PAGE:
Dr. Young is Associate Professor of Psychiatry at UCSF and a staff psychiatrist at Kaiser Permanente’s Oakland Medical Center. He is the Associate Director of the Kaiser-UCSF Longitudinal Integrated Clerkship and a research scholar in the Behavioral Health Research Initiative (part of the Kaiser Northern California Division of Research). From 2005-2012, he served as the Director of the Medication Management Clinics at Langley Porter Psychiatric Hospital and Clinics and as the Associate Director for the Residency Training Program in the UCSF Department of Psychiatry. He is a member of the National Board of Medical Examiner’s Patient Safety Task Force. In addition, he sits on local patient safety committees and leads efforts to incorporate quality improvement processes into ambulatory settings. His principal research interests are in patient safety, quality improvement, performance assessment, EBM and clinical decision making, and medical education.
He received a BA from Harvard College in Social Studies and the Comparative Study of Religion and a Master’s in Public Policy from the UC Berkeley Goldman School of Public Policy. He received his medical degree from the UCSF School of Medicine and completed a residency in Adult General Psychiatry at UCSF.
|B. Joseph Guglielmo, PharmD, Associate Editor, AHRQ WebM&M
Dr. Guglielmo is Professor and Chair of the Department of Clinical Pharmacy, School of Pharmacy at the University of California San Francisco and Associate Director of Pharmaceutical Services at the UCSF Medical Center. He earned his doctorate in Pharmacy from the University of Southern California and completed a one year post-doctoral general practice residency at the University of California, San Francisco.
Dr. Guglielmo has served in a number of roles at UCSF, including as a clinical pharmacist in the intensive care unit and infectious diseases pharmacist. Dr. Guglielmo developed the UCSF Medical Center Antimicrobial Management Program in the 1980s and has mentored infectious diseases specialty residents and fellows continuously since 1986. He created the role of the HIV specialty pharmacist at the UCSF Medical Center Ambulatory Care Center. Leadership roles include Interim Director of Pharmaceutical Services, Associate Director of Inpatient Clinical Services in the Department of Pharmaceutical Services and Vice Chair of Scholarship for the Department of Clinical Pharmacy.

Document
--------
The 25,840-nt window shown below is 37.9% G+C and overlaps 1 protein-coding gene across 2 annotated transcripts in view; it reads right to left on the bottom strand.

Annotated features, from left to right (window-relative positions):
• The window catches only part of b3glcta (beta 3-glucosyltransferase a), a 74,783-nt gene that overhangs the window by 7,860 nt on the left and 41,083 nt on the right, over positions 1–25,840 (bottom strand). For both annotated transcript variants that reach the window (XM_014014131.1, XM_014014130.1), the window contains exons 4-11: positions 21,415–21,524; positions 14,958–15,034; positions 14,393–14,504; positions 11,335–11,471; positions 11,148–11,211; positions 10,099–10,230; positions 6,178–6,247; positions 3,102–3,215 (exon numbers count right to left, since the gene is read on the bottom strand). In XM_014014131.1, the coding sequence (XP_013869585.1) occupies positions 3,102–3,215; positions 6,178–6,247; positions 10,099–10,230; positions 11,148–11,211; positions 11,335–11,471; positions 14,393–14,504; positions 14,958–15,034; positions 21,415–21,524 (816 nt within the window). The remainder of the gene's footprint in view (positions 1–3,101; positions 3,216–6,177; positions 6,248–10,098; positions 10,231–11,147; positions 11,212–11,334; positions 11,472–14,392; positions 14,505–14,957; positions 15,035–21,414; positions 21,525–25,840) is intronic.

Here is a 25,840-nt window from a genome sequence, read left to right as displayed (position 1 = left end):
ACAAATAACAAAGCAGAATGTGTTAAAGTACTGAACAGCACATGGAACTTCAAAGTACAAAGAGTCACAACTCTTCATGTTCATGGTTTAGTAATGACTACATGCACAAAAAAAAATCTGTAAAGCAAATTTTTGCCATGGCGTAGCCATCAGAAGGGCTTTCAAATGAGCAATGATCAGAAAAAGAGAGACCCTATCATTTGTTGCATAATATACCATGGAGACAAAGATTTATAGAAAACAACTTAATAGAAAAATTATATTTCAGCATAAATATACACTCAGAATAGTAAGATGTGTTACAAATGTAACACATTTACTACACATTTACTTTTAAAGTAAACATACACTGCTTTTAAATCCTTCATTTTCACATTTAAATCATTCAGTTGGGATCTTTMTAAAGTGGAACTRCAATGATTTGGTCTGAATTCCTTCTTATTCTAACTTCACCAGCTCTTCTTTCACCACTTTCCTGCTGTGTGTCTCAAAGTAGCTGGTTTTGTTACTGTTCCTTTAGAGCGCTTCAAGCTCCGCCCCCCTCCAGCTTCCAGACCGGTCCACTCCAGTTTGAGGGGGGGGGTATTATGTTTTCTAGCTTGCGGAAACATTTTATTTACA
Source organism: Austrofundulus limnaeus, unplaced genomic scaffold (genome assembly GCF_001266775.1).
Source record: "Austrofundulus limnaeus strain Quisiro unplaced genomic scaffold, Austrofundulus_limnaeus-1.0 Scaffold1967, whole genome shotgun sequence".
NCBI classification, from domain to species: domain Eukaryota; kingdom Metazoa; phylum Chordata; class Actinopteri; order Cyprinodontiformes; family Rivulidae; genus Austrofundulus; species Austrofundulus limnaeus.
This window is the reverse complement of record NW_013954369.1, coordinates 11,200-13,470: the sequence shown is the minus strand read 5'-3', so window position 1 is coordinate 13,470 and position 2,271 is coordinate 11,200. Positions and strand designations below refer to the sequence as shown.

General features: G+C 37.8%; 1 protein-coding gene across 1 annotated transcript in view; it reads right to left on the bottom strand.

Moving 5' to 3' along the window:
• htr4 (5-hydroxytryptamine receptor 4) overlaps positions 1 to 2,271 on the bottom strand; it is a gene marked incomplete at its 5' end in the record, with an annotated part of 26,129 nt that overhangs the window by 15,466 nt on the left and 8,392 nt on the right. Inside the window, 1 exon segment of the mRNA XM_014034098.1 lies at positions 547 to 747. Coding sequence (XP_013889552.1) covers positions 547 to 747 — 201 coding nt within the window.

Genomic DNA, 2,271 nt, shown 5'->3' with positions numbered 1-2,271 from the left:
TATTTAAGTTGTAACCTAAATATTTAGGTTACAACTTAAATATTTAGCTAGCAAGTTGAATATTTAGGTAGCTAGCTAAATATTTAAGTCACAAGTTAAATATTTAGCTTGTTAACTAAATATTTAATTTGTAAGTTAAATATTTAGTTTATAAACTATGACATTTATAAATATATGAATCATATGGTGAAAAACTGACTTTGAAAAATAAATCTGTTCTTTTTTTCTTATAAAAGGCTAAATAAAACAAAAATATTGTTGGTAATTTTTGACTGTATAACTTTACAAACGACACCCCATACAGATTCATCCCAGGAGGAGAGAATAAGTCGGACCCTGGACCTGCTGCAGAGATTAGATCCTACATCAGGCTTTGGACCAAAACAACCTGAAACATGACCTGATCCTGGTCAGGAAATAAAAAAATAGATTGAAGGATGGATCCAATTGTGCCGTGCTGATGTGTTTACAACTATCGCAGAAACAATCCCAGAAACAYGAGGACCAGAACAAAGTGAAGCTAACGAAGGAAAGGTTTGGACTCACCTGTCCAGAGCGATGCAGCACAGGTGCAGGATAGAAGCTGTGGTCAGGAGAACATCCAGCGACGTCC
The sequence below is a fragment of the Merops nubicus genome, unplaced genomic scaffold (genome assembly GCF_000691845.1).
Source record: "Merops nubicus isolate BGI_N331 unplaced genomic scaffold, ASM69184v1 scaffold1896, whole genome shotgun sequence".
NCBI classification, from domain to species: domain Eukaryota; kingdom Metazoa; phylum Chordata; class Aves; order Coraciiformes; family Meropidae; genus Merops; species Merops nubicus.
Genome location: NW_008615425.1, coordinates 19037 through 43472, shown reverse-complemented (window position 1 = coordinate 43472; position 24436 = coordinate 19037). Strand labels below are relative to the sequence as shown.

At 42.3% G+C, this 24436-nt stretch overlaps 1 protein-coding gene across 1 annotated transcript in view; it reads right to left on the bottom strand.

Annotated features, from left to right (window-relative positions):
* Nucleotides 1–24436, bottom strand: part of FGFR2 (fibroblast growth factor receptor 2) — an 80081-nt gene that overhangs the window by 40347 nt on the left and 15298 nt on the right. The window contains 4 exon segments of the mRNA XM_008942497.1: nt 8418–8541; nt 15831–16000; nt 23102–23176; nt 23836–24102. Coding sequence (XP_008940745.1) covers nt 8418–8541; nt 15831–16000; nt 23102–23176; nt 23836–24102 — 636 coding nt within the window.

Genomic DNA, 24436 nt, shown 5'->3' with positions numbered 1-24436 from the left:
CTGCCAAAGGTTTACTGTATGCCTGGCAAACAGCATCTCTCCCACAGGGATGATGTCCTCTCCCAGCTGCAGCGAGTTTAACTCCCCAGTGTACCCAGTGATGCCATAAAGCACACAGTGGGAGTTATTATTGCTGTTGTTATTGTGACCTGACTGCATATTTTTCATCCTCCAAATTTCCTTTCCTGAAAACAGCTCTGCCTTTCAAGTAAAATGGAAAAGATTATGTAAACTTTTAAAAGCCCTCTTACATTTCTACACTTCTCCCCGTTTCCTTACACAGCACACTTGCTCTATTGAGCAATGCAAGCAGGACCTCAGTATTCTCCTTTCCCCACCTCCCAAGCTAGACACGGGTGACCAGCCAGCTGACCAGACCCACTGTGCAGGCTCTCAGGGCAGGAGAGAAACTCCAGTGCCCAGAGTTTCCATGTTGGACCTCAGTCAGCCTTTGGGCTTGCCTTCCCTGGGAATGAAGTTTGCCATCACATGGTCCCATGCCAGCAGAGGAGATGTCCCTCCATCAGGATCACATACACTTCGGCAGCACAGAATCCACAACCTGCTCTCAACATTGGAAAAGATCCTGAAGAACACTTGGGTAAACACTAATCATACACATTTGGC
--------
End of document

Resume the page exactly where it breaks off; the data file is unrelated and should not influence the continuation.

His primary research interests involve the safe, effective, and appropriate use of antimicrobials, as well as the pharmacoepidemiology and pharmacokinetics of anti-infective agents. He serves as long-term editor of Applied Therapeutics: The Clinical Use of Drugs and the Handbook for Applied Therapeutics. Applied Therapeutics: The Clinical Use of Drugs.
|Kaveh G. Shojania, MD, Deputy Editor, AHRQ PSNet; Consulting Editor, AHRQ WebM&M
Kaveh Shojania is Editor-in-Chief of BMJ Quality and Safety and Director of the Centre for Patient Safety at the University of Toronto, where he also sees patients as a hospital-based general internist. Kaveh's research focuses on identifying evidence-based patient safety interventions and effective strategies for translating evidence into practice. He has published over 100 peer review articles, including in leading journals such as the New England Journal of Medicine, the Lancet, Journal of the American Medical Association (JAMA), and the Annals of Internal Medicine. He has lectured widely on issues related to the scholarly advancement of patient safety and quality improvement, including twice delivering invited lectures to the US Institute of Medicine.
Before moving back to Canada in 2004, Kaveh was on the faculty at the University of California, San Francisco (UCSF), where he was one of the founding editors of AHRQ WebM&M. He was also lead editor (and authored six chapters) of Making Healthcare Safer, the evidence report produced for AHRQ following the publication of the Institute of Medicine report, To Err Is Human. While at UCSF, Kaveh co-authored a book (with Dr. Wachter) on patient safety for a general audience that received excellent reviews in the New York Times and many other media and has sold approximately 50,000 copies. In 2004, Kaveh and Bob Wachter received one of the John M. Eisenberg Patient Safety Awards from the US Joint Commission for the Accreditation of Healthcare Organizations and the National Quality Forum for work in patient safety that has had an impact at a national level.
Kaveh received his medical degree from the University of Manitoba and completed his residency training at Harvard's Brigham and Women's Hospital. After a hospital medicine fellowship at UCSF, he joined the faculty there for several years before returning to Canada. He holds a Canada Research Chair in Patient Safety and Quality Improvement at the University of Toronto.
|Linda S. Franck, RN, PhD, Associate Editor, AHRQ WebM&M
Dr. Franck is Professor and Chair of the Department of Family Health Care Nursing at the University of California, San Francisco, School of Nursing.
Linda has over 25 years experience in leading interdisciplinary teams to conduct clinical research to improve the quality and safety of hospital care for children, and has over 160 peer-reviewed publications on related topics. She has particular expertise in research regarding the patient and family experience of health care and has pioneered interventions to engage parents and children as partners in pain management and in research to improve quality of care and quality of life.
Linda received her bachelor’s degree in nursing from the University of San Francisco and her master’s degree and PhD in nursing from UCSF. She rejoined the UCSF faculty 2010 after a decade at the University College London, Institute of Child Health where she was the first Chair of Children’s Nursing Research in the UK.
MS, Project Manager and Managing Editor
|Tiffany Lee, Project Analyst
|Vida Lynum, Project Analyst